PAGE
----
June is LGBTQ Pride Month!

Iowa Employment Law

Most Iowans know that Iowa was one of the earliest states to legalize gay marriage. 2019 marks the 10-year anniversary of the Iowa Supreme Court’s Varnum v. Brien decision in which the Court ruled that Iowa’s law prohibiting same sex couples from getting a marriage license violated the Iowa Constitution. This ruling made Iowa only the 3rd state in the nation to establish marriage equality and was six years before the US Supreme Court reached the same conclusion.

But a lesser known fact is that Iowa was also at the forefront of protecting the LGBTQ community from other types of discrimination. In 2007, the Iowa legislature amended the Iowa Civil Rights Act to extend its prohibition against discrimination to include discrimination based on sexual orientation and gender identity. The Iowa Civil Rights Act prohibits discrimination in employment, public accommodations, credit, housing and education. Iowa was the 19th state to include civil rights protections for gay people and only the 10th state to include protections for transgender people.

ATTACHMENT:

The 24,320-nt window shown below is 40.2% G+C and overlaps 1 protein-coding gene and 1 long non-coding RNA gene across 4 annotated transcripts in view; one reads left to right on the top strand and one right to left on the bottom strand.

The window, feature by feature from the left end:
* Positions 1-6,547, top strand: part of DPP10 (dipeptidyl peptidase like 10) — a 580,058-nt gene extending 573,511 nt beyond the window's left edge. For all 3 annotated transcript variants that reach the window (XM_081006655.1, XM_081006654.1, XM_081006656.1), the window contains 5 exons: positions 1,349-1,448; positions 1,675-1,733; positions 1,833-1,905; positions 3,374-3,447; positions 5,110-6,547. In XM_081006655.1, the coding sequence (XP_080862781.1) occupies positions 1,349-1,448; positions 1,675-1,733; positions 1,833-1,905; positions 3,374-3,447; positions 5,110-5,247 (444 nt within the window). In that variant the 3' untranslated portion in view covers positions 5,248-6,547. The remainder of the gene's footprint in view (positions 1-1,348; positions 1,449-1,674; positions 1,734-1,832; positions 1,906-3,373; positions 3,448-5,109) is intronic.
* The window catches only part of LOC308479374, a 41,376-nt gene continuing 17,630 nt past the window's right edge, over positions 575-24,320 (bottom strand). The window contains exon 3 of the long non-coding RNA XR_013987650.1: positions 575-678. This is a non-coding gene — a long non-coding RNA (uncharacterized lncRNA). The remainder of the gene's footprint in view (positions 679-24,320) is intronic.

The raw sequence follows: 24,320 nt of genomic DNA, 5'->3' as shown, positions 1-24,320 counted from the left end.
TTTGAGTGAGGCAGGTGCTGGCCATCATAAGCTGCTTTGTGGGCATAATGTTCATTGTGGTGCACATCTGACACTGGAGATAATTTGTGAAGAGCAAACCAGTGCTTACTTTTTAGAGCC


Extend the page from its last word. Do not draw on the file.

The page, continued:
At Ann Brown Legal we are proud of Iowa’s history in standing up for the rights of LGBTQ individuals. All people deserve the right to work and support themselves and their families free from discrimination.

If you believe your employer (or a potential employer) has discriminated against you because of your sexual orientation or gender identity, please call us to discuss your rights at (319) 826-2250.

Happy Pride Month to all!

Crash with UBER or Lyft Driver? What happens if you are in an accident with a driver using one of the popular rideshare apps? Should you contact a personal injury law firm?

car accident injury attorney

Since 2009, when Uber launched in San Francisco, ride share apps have become extremely popular and are available to take people from Point A to Point B almost everywhere in the world. Uber and Lyft are the two largest ride sharing apps in the world. In 2017, Uber had over 7 million drivers.

No doubt the ride sharing apps have provided a much-needed convenience, but what has their impact been on safety on the roads? On the one hand, Uber and Lyft provide a safe way home for people after a night of drinking, and there is some evidence that these ride share apps have reduced drunk driving. But there is also evidence that links the increased popularity of ride share services to an increase in fatal car crashes. This evidence largely concludes that the increase in cars on the road as a result of Uber and Lyft has increased the number of traffic related deaths.